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All India Radio (AIR) IAS UPSC – Merger of Banks

  • IASbaba
  • November 2, 2019
  • 0
All India Radio
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Merger of Banks

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Search 3rd September 2019 Spotlight here: http://www.newsonair.com/Main_Audio_Bulletins_Search.aspx    

TOPIC: General Studies 3:

  • Bank merger and issues related to it.
  • Indian Economy and issues relating to planning, mobilization of resources, growth, development and employment.

In News: Finance minister Nirmala Sitharaman had announced the consolidation of 10 state-run lenders into four bigger banks. The merger announcement was followed by a move to infuse equity of Rs 55,250 crore in these banks to enable them grow their loan book. Instead of privatising some of these banks or bringing in strategic investors, the government decided that amalgamation is the “best route” to achieve banking sector scale and to support the target of achieving a $5-trillion economic size for India in five years

The earlier merger of Bank of Baroda, Vijaya Bank and Dena Bank led to enhanced customization and rationalization of operations without any retrenchment. CASA (current and savings account) growth is 6.9% in the June quarter; retail loan growth is 20.5%, while profitability is around ₹710 crore.

  • PNB, Oriental Bank of Commerce (OBC) and United Bank of India (UBI) will be merged to form the second-largest state-run bank in the country, with a business of ₹17.95 trillion (loans plus deposits) and will be at least 1.5 times that of PNB.
  • The other merger will be between Canara Bank and Syndicate Bank, which will make the fourth-largest bank, with ₹15.2 trillion business.
  • Also, Union Bank will be merged with Andhra Bank and Corporation Bank to build India’s fifth-largest public sector bank with ₹14.59 trillion in business.
  • Indian Bank will be merged with Allahabad Bank to make India’s seventh-largest PSB with a business of ₹8.08 trillion.

India’s PSB count has now come down from 27 in 2017 to 12. 

Logic behind the Merger

The government’s move to merger state-owned banks aims to cut operational costs and achieve global scale to support fresh investments, revive growth and meet the National Democratic Alliance’s (NDA’s) target to become a $5 trillion economy in the next five years.

The proposed mergers of public sector banks initiated by the government will be a win-win for the account holders as they will be able to avail benefit from the best practices of all three lenders. The mergers should help create stronger institutions thereby leading to efficiencies of scale and stronger balance sheets.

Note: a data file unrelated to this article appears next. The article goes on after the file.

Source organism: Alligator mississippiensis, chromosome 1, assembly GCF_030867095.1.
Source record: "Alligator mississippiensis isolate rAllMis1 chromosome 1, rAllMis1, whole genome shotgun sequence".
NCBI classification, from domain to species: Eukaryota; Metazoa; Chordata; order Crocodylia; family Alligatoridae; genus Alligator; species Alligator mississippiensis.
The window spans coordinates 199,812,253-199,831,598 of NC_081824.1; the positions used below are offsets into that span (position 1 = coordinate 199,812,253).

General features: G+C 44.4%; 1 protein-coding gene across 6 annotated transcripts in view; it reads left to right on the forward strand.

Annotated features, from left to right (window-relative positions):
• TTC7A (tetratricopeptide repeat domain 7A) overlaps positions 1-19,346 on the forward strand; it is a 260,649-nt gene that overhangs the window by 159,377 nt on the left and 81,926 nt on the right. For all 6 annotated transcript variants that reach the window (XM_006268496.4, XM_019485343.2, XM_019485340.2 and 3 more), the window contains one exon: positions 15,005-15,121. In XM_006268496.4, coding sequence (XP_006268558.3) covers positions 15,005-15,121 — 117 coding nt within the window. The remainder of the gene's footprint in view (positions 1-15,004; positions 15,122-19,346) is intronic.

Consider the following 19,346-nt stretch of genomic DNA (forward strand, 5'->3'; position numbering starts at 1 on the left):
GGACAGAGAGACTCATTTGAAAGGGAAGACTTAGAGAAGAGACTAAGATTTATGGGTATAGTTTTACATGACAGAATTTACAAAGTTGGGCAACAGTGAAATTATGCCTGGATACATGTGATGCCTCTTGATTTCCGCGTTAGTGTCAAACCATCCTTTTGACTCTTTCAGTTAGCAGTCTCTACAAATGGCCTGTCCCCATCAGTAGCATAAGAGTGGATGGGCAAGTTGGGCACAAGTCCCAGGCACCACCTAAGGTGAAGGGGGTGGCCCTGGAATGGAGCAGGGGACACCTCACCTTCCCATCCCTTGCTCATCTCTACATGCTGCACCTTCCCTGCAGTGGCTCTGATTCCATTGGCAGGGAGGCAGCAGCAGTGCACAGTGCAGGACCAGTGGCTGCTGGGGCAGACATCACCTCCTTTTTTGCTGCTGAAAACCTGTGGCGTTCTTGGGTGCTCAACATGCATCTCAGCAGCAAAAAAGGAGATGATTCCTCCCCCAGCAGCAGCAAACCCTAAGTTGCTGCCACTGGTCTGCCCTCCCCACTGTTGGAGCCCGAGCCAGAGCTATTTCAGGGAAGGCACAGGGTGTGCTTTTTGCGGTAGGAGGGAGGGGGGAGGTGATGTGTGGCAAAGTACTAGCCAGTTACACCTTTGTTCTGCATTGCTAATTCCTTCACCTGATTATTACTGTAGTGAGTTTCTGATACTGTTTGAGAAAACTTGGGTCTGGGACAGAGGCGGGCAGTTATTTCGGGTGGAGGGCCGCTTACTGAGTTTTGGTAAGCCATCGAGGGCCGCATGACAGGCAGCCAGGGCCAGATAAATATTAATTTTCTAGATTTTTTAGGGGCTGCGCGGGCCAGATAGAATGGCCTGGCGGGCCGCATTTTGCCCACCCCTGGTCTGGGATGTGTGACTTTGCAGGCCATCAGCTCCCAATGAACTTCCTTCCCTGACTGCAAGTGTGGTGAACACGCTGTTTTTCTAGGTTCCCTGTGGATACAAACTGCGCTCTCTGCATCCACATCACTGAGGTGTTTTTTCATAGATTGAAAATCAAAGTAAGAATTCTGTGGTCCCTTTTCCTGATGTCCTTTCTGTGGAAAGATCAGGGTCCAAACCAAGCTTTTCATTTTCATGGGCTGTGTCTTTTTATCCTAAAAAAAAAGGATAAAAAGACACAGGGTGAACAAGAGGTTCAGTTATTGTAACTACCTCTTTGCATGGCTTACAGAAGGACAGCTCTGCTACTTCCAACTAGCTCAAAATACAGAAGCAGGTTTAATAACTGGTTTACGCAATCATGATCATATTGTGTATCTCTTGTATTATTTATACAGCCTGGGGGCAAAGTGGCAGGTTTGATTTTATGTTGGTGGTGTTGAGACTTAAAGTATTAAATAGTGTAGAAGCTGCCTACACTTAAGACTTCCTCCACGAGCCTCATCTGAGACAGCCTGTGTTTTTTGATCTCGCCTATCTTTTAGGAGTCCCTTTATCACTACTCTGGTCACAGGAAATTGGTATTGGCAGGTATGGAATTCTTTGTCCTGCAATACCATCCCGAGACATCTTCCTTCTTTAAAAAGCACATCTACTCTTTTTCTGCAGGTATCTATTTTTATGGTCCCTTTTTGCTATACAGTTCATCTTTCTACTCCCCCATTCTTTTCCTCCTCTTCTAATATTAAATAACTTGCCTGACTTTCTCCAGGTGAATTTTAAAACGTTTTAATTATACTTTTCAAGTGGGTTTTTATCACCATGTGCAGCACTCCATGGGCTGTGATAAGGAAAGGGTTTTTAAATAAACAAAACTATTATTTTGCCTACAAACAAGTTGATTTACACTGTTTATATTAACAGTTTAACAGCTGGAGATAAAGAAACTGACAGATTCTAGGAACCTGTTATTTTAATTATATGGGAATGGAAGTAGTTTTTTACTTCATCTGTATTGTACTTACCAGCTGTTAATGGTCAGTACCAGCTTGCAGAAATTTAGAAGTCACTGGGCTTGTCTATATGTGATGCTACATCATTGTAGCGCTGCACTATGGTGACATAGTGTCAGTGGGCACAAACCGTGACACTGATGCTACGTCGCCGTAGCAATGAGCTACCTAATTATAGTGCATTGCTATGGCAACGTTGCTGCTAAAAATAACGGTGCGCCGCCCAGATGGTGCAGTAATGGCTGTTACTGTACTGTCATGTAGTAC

Large banks will entail cost advantages by way of economies of scale such as centralised back office processing, elimination of branch overlap, eliminating redundancies in administrative infrastructure, better manpower planning, optimum funds management, and savings in IT and other fixed costs. Large banks will also be able to finance large projects on their own even while staying within the prudential lending norms imposed by the regulator.

Some of the concerns

Integration of information technology platforms: Integration of technology platform is a crucial factor towards merger of any bank. Punjab National Bank (PNB) currently uses software Finacle 10, while the two other banks use Finacle 7.

Management attention and bandwidth of the entities being merged could get split impacting the loan growth and reduce focus on strengthening asset quality in the short term.

Unlikely to revive credit flow: The merger of 10 public sector banks (PSBs) into four entities is unlikely to revive credit growth or have meaningful cost synergies, said a report by Credit Suisse. The merger is also unlikely to meaningfully revive the flow of credit to the liquidity pressed non-banking financial companies (NBFCs) as given the already high share of NBFC exposure in constituent banks, all four merged entities will have more than 10% of their loan exposure towards NBFCs.

Too big to fail: The financial sector is all inter-connected and a risk in any part of the system is a risk to the entire system. If a large bank were to fail, it could bring down the whole financial sector with it, as was evident from the near death experience following the collapse of Lehman Brothers in 2008, which triggered the global financial crisis. No country can therefore afford the failure of a big bank. The tacit knowledge that the sovereign will be forced to rescue it encourages irresponsible behaviour by big banks.

The administrative and logistic challenges of mergers might end up diverting the mind space of bank managements away from their most pressing task at the moment — of managing the NPAs and aggressively looking for lending opportunities.

Conclusion: We will become a $5-trillion economy not by growing at our current potential growth rate but by raising it. That requires structural reforms. Structural measures will take time to work their way through the system. 

Connecting the Dots:

  1. The origin of PSU banking in India was political through an ordinance, its evolution has been political and its future will perhaps be determined by political and economic considerations. Discuss.
  2. The nexus between businessmen and politicians is based on a classic exchange of favours: The former help the latter to get access to credit in return for funds for election campaigns. Comment.
  3. What are the structural reforms that the Government needs to take to ensure that India reaches the $5-trillion mark? Enumerate.

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